It’s nearly 5 a.m. here in Fort Wayne, Indiana. I am wide awake and trying to process the things that are infiltrating my mind and heart as I finally have a moment to think about everything that happened in Zambia. Jet lag is getting the best of me, but that’s OK. I need this time to prepare for what’s coming.

Each time I’ve gone on an international mission trip, I try to prepare for the question that everyone will ask, “How was your trip?” IMG_3287 (2)

I am not sure how people want a response to that question. I think some want to hear, “Excellent!” or “Life-changing!” and for that to be the extent of it.

Others want to hear in detail the ways God revealed Himself to us in Africa, and still others want to know about the orphans and how they broke our hearts.

There are some who will want only to know about the safari, Victoria Falls and the crazy foods we tried.

No matter what response people are expecting, I will never be able to fully communicate the answer to “How was your trip?”

After spending two weeks in Niger, Africa in 2009, it was tough to put things into words when I returned. It was even harder when I got back from Nicaragua in 2011 and had met my sponsor child. This time, it’s even more difficult. From day one in Zambia to the very last day, there were things I saw and things I experienced that have forever changed my heart.

Our trip started off with some sightseeing, where I saw what I now believe to be one of God’s most beautiful creations in nature, Victoria Falls.

Then I saw God’s perfectly created animal kingdom at it’s most vulnerable, as I saw a lion try to attack an impala who then sought refuge behind some cape buffalo.

I felt the deep love of orphans, who grabbed my hands each day at Lifesong and told me they loved me.

I spoke with full-time missionaries so in love with serving God and dedicating their entire lives to helping others that I believe there is nothing on this planet that would make them happier.

IMG_2977 (2)I experienced the great faith of people who have next to nothing by American standards, yet have all they need simply by having a relationship with Christ.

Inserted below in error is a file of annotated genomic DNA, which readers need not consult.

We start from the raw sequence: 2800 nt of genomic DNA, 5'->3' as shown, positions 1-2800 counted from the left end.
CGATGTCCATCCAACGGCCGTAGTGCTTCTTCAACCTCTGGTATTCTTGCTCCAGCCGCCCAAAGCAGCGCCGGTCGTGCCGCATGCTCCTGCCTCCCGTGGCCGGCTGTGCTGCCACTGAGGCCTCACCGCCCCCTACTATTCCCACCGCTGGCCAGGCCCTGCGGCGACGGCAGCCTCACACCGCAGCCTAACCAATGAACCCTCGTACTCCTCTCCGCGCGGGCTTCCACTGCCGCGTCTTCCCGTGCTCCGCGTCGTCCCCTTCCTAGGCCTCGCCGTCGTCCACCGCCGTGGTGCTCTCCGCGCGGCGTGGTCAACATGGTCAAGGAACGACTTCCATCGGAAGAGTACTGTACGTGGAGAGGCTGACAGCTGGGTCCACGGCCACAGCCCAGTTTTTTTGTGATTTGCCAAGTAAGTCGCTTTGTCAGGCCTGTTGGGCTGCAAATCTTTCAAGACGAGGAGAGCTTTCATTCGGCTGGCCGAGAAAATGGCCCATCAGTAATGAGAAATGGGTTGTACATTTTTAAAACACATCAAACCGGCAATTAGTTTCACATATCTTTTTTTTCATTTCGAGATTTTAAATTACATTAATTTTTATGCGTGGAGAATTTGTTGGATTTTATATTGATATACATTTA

I saw love at its best. I saw hurt at its worst. And while our team of seven has returned to the comfort of our lives as we know it… they are still there. The orphans are still sick. The compound is still plagued by disease and witchcraft. The grandmothers are still trying to care for more children than they can handle. IMG_3255 (2)

“How was your trip?” people will ask me. I still don’t know exactly how to answer. In a way I feel like I’m still there, since I most definitely left a part of myself in Zambia. I guess it will depend on who is asking and how much they want to hear, but I do know that part of my answer will be this, “God is alive in Zambia. I saw Him in nature, orphans, widows, teachers, missionaries, and my fellow Team Zambia members from the US. God is alive, and He will return one day to claim His children.”

The Mission Trip “Bonus”

When I returned from two weeks in Niger with Jesus Film Ministries in 2009, my parents picked me up at the Indianapolis airport. My car was at their house, and I remember driving home in the middle of the night. I cried. I cried a lot. The people I had seen, the lives God changed… it was too much to comprehend as I drove through a deserted downtown Fort Wayne back to my apartment.

We also got back late two years later when I went to Nicaragua with my church and Food for the Hungry. I got in my car at the church, started to drive home with some Chris Tomlin in my CD player and once again, I cried. I couldn’t get the faces of those kids out of my head. I couldn’t forget the sound of my sponsor child saying, “Adios!” when we parted ways in his village.

Mission trips are about people, not places. They are about God, not us. I say that because you will also notice that mission trips typically involve a couple days of sightseeing. I don’t want my supporters to think their money went to a “vacation.” Tomorrow I leave for Zambia, and yes, we will spend a few days sightseeing. We’ll go to Victoria Falls, and on a day safari. We’re also lucky enough to have long layovers in London on the way to Zambia, and on the way back. Any money spent there will come out of my pocket, not from support raised.